The Happytime Murders

 

starstar

 


'The Muppets' show all in this lurid black comedy aimed at juvenile adults.

 
Happytime Murders

Puppet on a sting: Joel McHale with Phil Phillips

 

Presumably there is a public for this priapic puppetry. A sort of Chinatown with a message – and puppets – this black comedy from the adult arm of The Jim Henson Company is not exactly the first of its kind. A couple of precedents includes the stage hit Avenue Q and Trey Parker's 2004 film Team America: World Police. Somehow, if you’re working with puppets, you can get away with much more smut. The difference here is that there are humans in the mix (à la Avenue Q), along with a meaningful agenda concerning racism, of sorts.

 

The film opens in a parallel Los Angles in which the underclass has fuzzy skin, short stature and, apparently, genuine bodily fluids. The tale is narrated in true Chandleresque style by Phil Phillips (Bill Barretta), the only puppet to make the LAPD, only to be debarred for accidently shooting (and killing) a passer-by. Phil is now a PI and is hired by a fuzzy nymphomaniac who just loves to be felt (geddit?). She claims to be blackmailed by an anonymous hand, but when Phil investigates, he stumbles upon a far more disturbing case. The non-human cast of the TV sitcom The Happytime Gang is being systematically murdered, leading Phil to team up with his erstwhile LAPD partner, the sugar-addicted, all-too-human Connie Edwards (Melissa McCarthy). Like all cinematic partnerships of the law-enforcing kind, Phil and Connie are a mismatched pair, only more so. She tells him to get stuffed, but he already is.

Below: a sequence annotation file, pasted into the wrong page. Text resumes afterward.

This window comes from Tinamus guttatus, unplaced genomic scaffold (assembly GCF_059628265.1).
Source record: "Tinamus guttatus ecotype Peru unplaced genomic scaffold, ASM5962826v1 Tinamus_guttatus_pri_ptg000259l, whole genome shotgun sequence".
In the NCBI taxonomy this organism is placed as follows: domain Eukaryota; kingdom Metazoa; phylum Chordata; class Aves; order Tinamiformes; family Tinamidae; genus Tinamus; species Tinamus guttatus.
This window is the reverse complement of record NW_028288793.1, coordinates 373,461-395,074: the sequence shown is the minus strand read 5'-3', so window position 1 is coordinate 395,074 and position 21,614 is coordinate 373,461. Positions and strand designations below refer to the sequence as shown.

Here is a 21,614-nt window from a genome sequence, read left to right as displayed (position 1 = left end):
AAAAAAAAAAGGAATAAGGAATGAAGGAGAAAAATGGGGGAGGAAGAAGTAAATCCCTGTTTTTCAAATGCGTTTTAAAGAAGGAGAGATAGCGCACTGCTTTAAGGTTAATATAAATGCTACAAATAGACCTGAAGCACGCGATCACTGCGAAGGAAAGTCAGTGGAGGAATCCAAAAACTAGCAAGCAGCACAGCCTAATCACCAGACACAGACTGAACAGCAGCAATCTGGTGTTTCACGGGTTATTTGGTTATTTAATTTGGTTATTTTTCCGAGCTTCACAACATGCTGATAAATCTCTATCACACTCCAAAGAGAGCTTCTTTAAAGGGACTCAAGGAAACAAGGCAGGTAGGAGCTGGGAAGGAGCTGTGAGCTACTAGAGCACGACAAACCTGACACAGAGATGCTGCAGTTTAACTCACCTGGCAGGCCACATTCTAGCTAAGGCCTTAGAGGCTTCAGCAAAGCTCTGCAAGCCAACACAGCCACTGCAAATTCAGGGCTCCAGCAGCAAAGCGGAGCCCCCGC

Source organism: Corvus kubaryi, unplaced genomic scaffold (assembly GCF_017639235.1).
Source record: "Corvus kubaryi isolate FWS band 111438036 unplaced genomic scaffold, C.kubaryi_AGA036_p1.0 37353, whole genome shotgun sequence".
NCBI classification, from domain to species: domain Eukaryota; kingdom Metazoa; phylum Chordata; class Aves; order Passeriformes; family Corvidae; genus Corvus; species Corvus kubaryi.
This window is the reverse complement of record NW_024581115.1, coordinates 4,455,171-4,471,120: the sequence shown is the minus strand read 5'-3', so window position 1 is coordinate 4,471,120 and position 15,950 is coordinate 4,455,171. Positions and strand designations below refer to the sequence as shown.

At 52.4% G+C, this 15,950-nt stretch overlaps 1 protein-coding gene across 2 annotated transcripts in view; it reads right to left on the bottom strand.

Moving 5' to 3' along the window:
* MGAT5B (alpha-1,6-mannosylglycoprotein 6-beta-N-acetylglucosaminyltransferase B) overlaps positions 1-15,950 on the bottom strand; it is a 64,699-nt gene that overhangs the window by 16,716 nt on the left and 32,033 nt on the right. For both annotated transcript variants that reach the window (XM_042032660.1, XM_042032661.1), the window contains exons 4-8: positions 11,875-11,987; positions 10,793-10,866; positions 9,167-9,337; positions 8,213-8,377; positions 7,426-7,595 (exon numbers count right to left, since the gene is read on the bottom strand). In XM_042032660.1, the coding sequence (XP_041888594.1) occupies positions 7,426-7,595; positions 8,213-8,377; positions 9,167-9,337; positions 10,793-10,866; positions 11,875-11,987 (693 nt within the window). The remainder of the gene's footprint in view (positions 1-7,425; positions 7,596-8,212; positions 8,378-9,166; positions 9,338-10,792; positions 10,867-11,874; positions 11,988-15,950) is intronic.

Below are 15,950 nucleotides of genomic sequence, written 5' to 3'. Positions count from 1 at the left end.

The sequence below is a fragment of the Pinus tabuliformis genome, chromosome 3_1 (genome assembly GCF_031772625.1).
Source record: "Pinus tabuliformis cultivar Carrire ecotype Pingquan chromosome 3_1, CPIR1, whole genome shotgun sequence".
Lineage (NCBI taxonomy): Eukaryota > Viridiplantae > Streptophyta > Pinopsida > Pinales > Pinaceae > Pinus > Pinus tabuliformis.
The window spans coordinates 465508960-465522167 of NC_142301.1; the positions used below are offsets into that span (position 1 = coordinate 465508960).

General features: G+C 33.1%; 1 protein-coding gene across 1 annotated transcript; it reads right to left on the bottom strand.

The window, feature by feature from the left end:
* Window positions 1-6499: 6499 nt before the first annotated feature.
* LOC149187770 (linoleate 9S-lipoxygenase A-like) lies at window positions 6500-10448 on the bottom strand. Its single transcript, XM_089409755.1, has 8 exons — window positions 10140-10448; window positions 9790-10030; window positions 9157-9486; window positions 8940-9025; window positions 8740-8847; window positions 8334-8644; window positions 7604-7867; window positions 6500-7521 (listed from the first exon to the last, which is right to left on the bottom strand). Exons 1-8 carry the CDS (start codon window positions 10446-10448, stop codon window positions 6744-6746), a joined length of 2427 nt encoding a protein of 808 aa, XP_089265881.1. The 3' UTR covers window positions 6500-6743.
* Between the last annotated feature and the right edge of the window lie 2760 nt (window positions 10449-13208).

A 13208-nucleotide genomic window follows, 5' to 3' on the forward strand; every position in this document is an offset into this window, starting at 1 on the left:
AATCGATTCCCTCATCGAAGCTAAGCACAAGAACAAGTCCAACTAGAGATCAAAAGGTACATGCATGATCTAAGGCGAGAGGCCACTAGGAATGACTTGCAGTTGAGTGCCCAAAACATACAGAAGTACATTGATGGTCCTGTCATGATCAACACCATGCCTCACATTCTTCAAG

Melissa McCarthy, whose potty mouth reaches new depths here, co-produces with her husband Ben Falcone, teaming up with co-producer and director Brian Gibson, the son of Jim Henson, creator of The Muppets. It’s odd that the father’s son should be so derisive of his father’s legacy, as these puppets are subjected to acts of unimaginable perversion.

 

Melissa McCarthy’s regular co-star Maya Rudolph plays Phil’s secretary, Bubbles, and certainly enters into the spirit of the thing, introducing us to an entirely new depravity called “pilaffing.” One can sense the juvenile delectation of the puppeteers as these characters are subjected to ever-baser acts of deviation, let alone annihilation. Anybody who witnessed Peter Jackson’s second film, the anarchic 1989 Meet the Feebles, will know where this is coming from. No doubt the film will have its champions, while one scene – the ultimate ‘money shot’ – will go down in history alongside Jeff Daniels’ lavatorial affliction in Dumb and Dumber. Sweet.

 

JAMES CAMERON-WILSON

 

Cast: Melissa McCarthy, Maya Rudolph, Joel McHale, Elizabeth Banks, Leslie David Baker, Ben Falcone, with the voices of Bill Barretta, Dorien Davies, Kevin Clash, Drew Massey, Brian Henson.

 

Dir Brian Henson, Pro Brian Henson, Jeff Hayes, Jason Lust, Melissa McCarthy and Ben Falcone, Screenplay Todd Berger, from a story by Todd Berger and Dee Austin Robertson, Ph Mitchell Amundsen, Pro Des Chris L. Spellman, Ed Brian Scott Olds, Music Christopher Lennertz, Costumes Arjun Bhasin.

 

Black Bear Pictures/Henson Alternative/H.Brothers/On the Day Productions/STXfilms-STX International.

90 mins. USA/China. 2018. Rel: 27 August 2018. Cert. 15.